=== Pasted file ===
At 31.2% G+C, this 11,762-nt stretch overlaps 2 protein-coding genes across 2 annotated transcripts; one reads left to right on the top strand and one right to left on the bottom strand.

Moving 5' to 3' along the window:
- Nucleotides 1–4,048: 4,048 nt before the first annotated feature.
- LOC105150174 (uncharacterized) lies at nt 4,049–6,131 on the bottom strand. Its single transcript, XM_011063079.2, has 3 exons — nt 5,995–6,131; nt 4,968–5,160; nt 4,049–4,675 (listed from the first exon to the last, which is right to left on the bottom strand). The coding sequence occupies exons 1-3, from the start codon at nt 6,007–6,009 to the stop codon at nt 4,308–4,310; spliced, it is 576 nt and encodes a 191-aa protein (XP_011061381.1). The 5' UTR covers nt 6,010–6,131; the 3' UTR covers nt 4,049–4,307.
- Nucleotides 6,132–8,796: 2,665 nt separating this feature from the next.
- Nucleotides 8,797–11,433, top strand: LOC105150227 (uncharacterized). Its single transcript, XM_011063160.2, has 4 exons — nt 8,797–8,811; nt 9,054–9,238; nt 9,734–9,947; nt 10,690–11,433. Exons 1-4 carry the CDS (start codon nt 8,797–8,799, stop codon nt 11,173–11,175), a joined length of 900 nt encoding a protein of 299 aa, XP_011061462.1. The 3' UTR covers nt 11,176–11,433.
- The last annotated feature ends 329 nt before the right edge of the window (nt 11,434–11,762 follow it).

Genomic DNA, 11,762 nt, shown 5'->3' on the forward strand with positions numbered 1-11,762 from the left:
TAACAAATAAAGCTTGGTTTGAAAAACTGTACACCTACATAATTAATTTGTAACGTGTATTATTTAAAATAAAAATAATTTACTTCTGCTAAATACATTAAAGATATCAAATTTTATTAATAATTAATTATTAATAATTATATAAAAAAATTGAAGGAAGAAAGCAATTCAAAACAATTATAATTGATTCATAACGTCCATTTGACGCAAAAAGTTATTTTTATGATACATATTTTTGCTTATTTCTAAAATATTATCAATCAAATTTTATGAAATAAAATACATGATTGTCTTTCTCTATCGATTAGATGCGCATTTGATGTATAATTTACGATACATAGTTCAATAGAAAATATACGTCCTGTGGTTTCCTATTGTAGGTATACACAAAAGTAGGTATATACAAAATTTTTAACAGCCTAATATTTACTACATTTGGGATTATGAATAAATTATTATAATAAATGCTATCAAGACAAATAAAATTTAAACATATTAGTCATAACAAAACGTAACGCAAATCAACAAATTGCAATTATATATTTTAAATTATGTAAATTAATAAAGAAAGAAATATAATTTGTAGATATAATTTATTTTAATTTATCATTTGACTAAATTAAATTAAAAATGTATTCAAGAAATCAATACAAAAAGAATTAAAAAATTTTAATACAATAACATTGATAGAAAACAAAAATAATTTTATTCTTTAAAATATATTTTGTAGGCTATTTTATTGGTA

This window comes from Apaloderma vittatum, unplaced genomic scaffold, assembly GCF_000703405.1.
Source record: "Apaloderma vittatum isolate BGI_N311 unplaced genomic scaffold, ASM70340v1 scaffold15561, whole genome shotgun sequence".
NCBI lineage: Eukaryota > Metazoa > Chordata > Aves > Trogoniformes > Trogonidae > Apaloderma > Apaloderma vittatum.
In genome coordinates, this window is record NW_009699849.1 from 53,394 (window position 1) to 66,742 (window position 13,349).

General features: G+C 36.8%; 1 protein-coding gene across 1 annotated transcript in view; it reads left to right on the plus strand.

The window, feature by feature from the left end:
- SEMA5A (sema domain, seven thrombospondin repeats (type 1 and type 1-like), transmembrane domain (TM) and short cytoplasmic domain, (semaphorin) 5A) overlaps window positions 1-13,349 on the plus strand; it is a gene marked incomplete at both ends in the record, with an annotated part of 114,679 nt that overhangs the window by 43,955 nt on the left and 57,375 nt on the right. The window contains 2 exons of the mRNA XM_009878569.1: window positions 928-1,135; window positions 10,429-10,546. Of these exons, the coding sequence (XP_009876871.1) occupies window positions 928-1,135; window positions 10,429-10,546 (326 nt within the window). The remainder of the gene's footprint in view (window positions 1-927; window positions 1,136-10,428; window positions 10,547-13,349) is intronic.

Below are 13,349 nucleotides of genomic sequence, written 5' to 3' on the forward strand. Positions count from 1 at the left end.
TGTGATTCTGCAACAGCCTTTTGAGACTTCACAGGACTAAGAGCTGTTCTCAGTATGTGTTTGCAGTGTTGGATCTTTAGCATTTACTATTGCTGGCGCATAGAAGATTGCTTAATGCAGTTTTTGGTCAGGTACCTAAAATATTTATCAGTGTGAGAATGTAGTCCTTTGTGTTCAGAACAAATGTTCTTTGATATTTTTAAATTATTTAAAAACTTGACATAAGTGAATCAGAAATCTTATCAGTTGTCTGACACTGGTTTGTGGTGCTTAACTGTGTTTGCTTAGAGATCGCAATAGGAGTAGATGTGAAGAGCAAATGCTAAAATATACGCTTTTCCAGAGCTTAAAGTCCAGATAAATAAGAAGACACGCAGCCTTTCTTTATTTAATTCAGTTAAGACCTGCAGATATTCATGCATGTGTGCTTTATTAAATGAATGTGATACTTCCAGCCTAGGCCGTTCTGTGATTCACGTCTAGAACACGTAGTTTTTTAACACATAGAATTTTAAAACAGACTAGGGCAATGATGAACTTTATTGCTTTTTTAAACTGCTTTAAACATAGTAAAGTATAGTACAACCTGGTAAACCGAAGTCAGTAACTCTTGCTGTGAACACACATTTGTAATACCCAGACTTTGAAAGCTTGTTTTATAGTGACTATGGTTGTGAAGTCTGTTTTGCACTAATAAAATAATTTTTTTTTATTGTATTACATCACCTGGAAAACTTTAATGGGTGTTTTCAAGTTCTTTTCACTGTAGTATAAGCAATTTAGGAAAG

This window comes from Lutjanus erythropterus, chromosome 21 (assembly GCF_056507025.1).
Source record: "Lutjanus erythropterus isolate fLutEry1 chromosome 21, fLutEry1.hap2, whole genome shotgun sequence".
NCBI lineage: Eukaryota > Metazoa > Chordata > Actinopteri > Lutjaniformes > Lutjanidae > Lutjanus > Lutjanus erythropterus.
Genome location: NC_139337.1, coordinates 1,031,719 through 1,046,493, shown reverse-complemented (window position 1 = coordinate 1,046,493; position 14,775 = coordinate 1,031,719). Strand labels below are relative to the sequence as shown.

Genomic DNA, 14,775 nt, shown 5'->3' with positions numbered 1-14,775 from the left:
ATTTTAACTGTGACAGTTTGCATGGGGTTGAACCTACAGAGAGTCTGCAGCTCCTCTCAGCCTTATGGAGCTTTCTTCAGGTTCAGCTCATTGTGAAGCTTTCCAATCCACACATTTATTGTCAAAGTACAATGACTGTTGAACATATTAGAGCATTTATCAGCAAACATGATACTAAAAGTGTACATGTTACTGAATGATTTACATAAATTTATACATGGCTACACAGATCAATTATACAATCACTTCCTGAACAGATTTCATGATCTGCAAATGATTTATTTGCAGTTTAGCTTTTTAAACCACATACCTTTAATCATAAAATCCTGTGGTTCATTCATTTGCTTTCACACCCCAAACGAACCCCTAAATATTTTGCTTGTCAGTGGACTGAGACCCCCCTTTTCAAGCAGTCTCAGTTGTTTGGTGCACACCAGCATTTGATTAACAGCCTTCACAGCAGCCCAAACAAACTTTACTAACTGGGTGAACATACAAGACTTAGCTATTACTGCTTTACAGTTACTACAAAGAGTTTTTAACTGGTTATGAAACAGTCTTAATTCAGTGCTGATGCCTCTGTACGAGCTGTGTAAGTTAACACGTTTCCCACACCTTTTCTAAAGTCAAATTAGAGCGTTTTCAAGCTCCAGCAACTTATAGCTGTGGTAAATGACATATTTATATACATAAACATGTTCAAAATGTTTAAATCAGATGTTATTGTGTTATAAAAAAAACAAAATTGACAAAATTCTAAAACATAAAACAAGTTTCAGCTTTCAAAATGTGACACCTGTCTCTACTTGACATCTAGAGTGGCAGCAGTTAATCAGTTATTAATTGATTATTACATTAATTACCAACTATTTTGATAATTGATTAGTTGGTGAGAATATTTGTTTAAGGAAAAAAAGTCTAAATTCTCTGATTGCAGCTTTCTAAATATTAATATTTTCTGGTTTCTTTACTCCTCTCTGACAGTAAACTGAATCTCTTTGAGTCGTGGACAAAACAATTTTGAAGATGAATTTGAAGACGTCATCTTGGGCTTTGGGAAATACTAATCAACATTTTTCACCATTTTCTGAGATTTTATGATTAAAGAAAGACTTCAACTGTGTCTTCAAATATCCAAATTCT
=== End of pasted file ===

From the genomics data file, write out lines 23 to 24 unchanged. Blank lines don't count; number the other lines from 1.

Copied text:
Genomic DNA, 14,775 nt, shown 5'->3' with positions numbered 1-14,775 from the left:
ATTTTAACTGTGACAGTTTGCATGGGGTTGAACCTACAGAGAGTCTGCAGCTCCTCTCAGCCTTATGGAGCTTTCTTCAGGTTCAGCTCATTGTGAAGCTTTCCAATCCACACATTTATTGTCAAAGTACAATGACTGTTGAACATATTAGAGCATTTATCAGCAAACATGATACTAAAAGTGTACATGTTACTGAATGATTTACATAAATTTATACATGGCTACACAGATCAATTATACAATCACTTCCTGAACAGATTTCATGATCTGCAAATGATTTATTTGCAGTTTAGCTTTTTAAACCACATACCTTTAATCATAAAATCCTGTGGTTCATTCATTTGCTTTCACACCCCAAACGAACCCCTAAATATTTTGCTTGTCAGTGGACTGAGACCCCCCTTTTCAAGCAGTCTCAGTTGTTTGGTGCACACCAGCATTTGATTAACAGCCTTCACAGCAGCCCAAACAAACTTTACTAACTGGGTGAACATACAAGACTTAGCTATTACTGCTTTACAGTTACTACAAAGAGTTTTTAACTGGTTATGAAACAGTCTTAATTCAGTGCTGATGCCTCTGTACGAGCTGTGTAAGTTAACACGTTTCCCACACCTTTTCTAAAGTCAAATTAGAGCGTTTTCAAGCTCCAGCAACTTATAGCTGTGGTAAATGACATATTTATATACATAAACATGTTCAAAATGTTTAAATCAGATGTTATTGTGTTATAAAAAAAACAAAATTGACAAAATTCTAAAACATAAAACAAGTTTCAGCTTTCAAAATGTGACACCTGTCTCTACTTGACATCTAGAGTGGCAGCAGTTAATCAGTTATTAATTGATTATTACATTAATTACCAACTATTTTGATAATTGATTAGTTGGTGAGAATATTTGTTTAAGGAAAAAAAGTCTAAATTCTCTGATTGCAGCTTTCTAAATATTAATATTTTCTGGTTTCTTTACTCCTCTCTGACAGTAAACTGAATCTCTTTGAGTCGTGGACAAAACAATTTTGAAGATGAATTTGAAGACGTCATCTTGGGCTTTGGGAAATACTAATCAACATTTTTCACCATTTTCTGAGATTTTATGATTAAAGAAAGACTTCAACTGTGTCTTCAAATATCCAAATTCT